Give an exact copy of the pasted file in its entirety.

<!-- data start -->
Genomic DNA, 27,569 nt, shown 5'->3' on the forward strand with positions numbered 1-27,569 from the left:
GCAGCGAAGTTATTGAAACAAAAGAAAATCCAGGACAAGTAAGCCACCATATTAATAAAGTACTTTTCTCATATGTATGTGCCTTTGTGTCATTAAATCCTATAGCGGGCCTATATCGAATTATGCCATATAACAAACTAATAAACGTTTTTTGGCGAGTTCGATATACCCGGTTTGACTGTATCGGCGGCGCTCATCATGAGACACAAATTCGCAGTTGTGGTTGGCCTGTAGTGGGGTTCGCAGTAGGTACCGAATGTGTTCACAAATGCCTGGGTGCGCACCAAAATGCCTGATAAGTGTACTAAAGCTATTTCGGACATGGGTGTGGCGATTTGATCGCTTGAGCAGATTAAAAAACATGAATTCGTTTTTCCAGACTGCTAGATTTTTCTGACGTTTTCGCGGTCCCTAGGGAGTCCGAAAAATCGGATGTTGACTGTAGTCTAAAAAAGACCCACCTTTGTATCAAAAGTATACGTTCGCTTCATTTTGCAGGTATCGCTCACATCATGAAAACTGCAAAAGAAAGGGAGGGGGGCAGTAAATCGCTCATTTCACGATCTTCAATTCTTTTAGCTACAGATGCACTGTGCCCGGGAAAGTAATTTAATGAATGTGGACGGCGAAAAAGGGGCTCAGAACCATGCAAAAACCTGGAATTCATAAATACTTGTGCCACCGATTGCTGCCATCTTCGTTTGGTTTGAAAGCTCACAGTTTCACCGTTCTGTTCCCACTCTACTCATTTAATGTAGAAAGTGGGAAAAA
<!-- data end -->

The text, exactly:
Genomic DNA, 27,569 nt, shown 5'->3' on the forward strand with positions numbered 1-27,569 from the left:
GCAGCGAAGTTATTGAAACAAAAGAAAATCCAGGACAAGTAAGCCACCATATTAATAAAGTACTTTTCTCATATGTATGTGCCTTTGTGTCATTAAATCCTATAGCGGGCCTATATCGAATTATGCCATATAACAAACTAATAAACGTTTTTTGGCGAGTTCGATATACCCGGTTTGACTGTATCGGCGGCGCTCATCATGAGACACAAATTCGCAGTTGTGGTTGGCCTGTAGTGGGGTTCGCAGTAGGTACCGAATGTGTTCACAAATGCCTGGGTGCGCACCAAAATGCCTGATAAGTGTACTAAAGCTATTTCGGACATGGGTGTGGCGATTTGATCGCTTGAGCAGATTAAAAAACATGAATTCGTTTTTCCAGACTGCTAGATTTTTCTGACGTTTTCGCGGTCCCTAGGGAGTCCGAAAAATCGGATGTTGACTGTAGTCTAAAAAAGACCCACCTTTGTATCAAAAGTATACGTTCGCTTCATTTTGCAGGTATCGCTCACATCATGAAAACTGCAAAAGAAAGGGAGGGGGGCAGTAAATCGCTCATTTCACGATCTTCAATTCTTTTAGCTACAGATGCACTGTGCCCGGGAAAGTAATTTAATGAATGTGGACGGCGAAAAAGGGGCTCAGAACCATGCAAAAACCTGGAATTCATAAATACTTGTGCCACCGATTGCTGCCATCTTCGTTTGGTTTGAAAGCTCACAGTTTCACCGTTCTGTTCCCACTCTACTCATTTAATGTAGAAAGTGGGAAAAA